"to mix, blend, meddle," now obsolete or provincial, c. 1300, mellen, from Old French meller, variant of mesler (see meddle). Related: Melled; melling.
Entries linking to mell
early 14c., "to mingle, blend, mix" (a sense now obsolete), from Old North French medler (Old French mesler, 12c., Modern French mêler) "to mix, mingle, to meddle," from Vulgar Latin *misculare (source of Provençal mesclar, Spanish mezclar, Italian mescolare, meschiare), from Latin miscere "to mix" (from PIE root *meik- "to mix").
From late 14c. as "busy oneself, be concerned with, engage in," and in the disparaging sense of "interfere or take part in inappropriately or impertinently, be officious, make a nuisance of oneself" (the notion is of meddling too much), which is the surviving sense of the word. From mid-14c. to c. 1700 it also was a euphemism for "have sexual intercourse." Related: Meddled; meddling.
"to blend together, merge, unite" (intransitive), by 1910, of uncertain origin. OED suggests "perh. a blend of MELT v.1 and WELD v." Said elsewhere to be a verb use of melled "mingled, blended," past participle of dialectal mell "to mingle, mix, combine, blend."
[T]he biplane grew smaller and smaller, the stacatto clatter of the motor became once more a drone which imperceptibly became melded with the waning murmur of country sounds .... ["Aircraft" magazine, October 1910]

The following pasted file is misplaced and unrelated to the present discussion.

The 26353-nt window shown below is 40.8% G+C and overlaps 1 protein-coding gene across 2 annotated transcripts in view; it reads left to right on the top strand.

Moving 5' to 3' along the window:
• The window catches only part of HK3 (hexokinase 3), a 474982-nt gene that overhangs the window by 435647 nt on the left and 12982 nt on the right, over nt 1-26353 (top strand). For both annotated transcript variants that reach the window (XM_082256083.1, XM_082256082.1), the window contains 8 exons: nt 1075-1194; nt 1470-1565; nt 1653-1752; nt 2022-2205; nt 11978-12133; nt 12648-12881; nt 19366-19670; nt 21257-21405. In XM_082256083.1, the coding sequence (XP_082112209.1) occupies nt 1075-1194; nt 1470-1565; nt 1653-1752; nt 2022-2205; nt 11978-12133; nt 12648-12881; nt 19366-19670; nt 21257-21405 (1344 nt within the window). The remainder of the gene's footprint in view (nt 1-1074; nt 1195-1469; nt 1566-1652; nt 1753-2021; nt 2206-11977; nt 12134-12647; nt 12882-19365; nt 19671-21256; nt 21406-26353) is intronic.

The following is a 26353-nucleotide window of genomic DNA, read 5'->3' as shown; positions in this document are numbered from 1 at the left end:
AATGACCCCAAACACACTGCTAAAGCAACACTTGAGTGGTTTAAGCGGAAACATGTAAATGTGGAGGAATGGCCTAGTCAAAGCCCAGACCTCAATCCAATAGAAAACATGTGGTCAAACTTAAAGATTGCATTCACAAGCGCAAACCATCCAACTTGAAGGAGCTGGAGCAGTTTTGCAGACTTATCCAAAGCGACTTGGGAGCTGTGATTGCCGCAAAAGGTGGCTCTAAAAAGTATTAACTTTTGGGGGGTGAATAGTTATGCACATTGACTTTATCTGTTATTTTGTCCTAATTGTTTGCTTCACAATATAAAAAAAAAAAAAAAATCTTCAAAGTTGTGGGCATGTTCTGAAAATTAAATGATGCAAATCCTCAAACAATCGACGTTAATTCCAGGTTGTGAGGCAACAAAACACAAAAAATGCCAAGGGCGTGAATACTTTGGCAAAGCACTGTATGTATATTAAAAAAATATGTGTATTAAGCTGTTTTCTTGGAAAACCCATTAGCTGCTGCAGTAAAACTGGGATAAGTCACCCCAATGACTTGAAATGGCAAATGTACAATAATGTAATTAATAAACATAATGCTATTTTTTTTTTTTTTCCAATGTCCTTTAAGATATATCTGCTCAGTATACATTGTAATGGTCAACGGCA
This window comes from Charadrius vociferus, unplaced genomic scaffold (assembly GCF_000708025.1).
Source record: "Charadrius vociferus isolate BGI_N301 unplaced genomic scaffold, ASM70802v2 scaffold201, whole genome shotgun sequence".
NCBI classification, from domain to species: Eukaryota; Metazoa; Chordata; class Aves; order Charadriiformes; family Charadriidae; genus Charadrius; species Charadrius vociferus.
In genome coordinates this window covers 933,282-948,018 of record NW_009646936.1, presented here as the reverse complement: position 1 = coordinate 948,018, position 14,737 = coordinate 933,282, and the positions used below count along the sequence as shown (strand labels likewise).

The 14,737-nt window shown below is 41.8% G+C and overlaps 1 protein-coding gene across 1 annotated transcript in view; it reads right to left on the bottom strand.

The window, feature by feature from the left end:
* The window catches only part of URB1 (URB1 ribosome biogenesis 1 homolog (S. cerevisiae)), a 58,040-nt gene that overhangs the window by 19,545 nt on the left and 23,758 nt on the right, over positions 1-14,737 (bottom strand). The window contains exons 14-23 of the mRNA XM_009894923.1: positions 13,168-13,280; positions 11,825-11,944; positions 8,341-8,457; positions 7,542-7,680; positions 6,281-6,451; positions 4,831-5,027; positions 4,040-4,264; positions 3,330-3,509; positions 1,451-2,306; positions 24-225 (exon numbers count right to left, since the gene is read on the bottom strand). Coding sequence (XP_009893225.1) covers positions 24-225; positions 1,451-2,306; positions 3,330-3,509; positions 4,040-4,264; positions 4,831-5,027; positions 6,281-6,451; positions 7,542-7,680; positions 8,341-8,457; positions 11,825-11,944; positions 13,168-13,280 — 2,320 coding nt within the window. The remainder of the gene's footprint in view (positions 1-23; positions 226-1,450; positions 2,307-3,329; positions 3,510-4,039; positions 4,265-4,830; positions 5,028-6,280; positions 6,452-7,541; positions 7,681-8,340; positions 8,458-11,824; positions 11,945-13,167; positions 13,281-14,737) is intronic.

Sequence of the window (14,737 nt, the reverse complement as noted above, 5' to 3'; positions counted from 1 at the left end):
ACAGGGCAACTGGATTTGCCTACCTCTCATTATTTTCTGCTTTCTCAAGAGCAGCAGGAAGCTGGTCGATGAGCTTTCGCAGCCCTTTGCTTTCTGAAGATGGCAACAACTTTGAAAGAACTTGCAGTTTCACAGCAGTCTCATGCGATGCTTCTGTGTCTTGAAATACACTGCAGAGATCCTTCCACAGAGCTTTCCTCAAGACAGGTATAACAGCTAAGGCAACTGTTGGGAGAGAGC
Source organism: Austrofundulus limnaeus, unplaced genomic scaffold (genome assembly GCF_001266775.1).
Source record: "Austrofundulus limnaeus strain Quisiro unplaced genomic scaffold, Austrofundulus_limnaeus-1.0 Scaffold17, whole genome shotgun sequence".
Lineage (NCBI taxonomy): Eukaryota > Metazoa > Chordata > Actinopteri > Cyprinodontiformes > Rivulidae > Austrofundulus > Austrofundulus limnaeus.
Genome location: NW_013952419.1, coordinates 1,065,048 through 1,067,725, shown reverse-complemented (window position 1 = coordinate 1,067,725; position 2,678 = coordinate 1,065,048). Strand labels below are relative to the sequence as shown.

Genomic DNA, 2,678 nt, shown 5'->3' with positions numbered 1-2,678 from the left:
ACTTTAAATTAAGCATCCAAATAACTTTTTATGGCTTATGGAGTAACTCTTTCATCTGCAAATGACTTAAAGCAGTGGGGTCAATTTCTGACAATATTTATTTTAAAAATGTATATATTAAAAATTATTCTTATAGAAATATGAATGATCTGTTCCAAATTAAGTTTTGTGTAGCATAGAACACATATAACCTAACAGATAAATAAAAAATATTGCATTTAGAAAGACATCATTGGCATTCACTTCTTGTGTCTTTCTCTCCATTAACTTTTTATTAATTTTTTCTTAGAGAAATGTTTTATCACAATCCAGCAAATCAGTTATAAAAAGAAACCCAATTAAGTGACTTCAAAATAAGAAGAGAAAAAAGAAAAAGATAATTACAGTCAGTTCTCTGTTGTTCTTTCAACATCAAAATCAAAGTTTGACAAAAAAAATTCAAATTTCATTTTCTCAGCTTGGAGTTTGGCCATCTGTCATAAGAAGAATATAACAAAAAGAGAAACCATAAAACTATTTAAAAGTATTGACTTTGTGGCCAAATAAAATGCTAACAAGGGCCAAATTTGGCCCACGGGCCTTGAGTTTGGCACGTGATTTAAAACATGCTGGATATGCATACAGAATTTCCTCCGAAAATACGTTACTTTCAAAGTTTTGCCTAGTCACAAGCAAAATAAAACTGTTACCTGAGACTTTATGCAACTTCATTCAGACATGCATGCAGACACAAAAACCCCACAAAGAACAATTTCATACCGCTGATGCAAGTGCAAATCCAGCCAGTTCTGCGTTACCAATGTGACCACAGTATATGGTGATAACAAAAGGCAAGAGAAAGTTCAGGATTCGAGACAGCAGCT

But it is perhaps an image from card-playing, where the verb meld is attested by 1907 in a sense of "combine two cards for a score:"
Upon winning a trick, and before drawing from the stock, the player can "meld" certain combinations of cards. [rules for two-hand pinochle in "Hoyle's Games," 1907]
The rise of the general sense of the word in English coincides with the craze for canasta, in which melding figures. The card-playing sense is said to be "apparently" from German melden "make known, announce," from Old High German meldon, from Proto-Germanic *meldojanan (source of Old English meldian "to declare, tell, display, proclaim"), and the notion is of "declaring" the combination of cards. Related: Melded; melding.